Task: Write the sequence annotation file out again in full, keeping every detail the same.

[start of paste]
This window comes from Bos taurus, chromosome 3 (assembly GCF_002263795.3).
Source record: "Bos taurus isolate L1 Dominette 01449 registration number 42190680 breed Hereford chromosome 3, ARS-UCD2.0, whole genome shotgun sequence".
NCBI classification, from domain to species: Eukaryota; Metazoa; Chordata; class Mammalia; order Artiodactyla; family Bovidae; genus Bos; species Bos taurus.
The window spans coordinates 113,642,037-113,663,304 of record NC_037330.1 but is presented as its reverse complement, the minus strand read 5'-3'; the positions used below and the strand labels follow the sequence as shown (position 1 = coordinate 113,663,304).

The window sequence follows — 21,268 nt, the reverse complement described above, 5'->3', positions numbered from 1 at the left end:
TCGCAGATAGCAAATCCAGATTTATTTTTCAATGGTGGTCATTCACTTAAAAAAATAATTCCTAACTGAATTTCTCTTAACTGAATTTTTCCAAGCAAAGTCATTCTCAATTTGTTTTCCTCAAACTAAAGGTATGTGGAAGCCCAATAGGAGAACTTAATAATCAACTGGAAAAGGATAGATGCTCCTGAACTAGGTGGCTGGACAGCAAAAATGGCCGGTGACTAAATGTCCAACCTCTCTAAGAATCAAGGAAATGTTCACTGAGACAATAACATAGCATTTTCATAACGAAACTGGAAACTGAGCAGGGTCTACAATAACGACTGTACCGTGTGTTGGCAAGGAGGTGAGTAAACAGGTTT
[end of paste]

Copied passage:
This window comes from Bos taurus, chromosome 3 (assembly GCF_002263795.3).
Source record: "Bos taurus isolate L1 Dominette 01449 registration number 42190680 breed Hereford chromosome 3, ARS-UCD2.0, whole genome shotgun sequence".
NCBI classification, from domain to species: Eukaryota; Metazoa; Chordata; class Mammalia; order Artiodactyla; family Bovidae; genus Bos; species Bos taurus.
The window spans coordinates 113,642,037-113,663,304 of record NC_037330.1 but is presented as its reverse complement, the minus strand read 5'-3'; the positions used below and the strand labels follow the sequence as shown (position 1 = coordinate 113,663,304).

The window sequence follows — 21,268 nt, the reverse complement described above, 5'->3', positions numbered from 1 at the left end:
TCGCAGATAGCAAATCCAGATTTATTTTTCAATGGTGGTCATTCACTTAAAAAAATAATTCCTAACTGAATTTCTCTTAACTGAATTTTTCCAAGCAAAGTCATTCTCAATTTGTTTTCCTCAAACTAAAGGTATGTGGAAGCCCAATAGGAGAACTTAATAATCAACTGGAAAAGGATAGATGCTCCTGAACTAGGTGGCTGGACAGCAAAAATGGCCGGTGACTAAATGTCCAACCTCTCTAAGAATCAAGGAAATGTTCACTGAGACAATAACATAGCATTTTCATAACGAAACTGGAAACTGAGCAGGGTCTACAATAACGACTGTACCGTGTGTTGGCAAGGAGGTGAGTAAACAGGTTT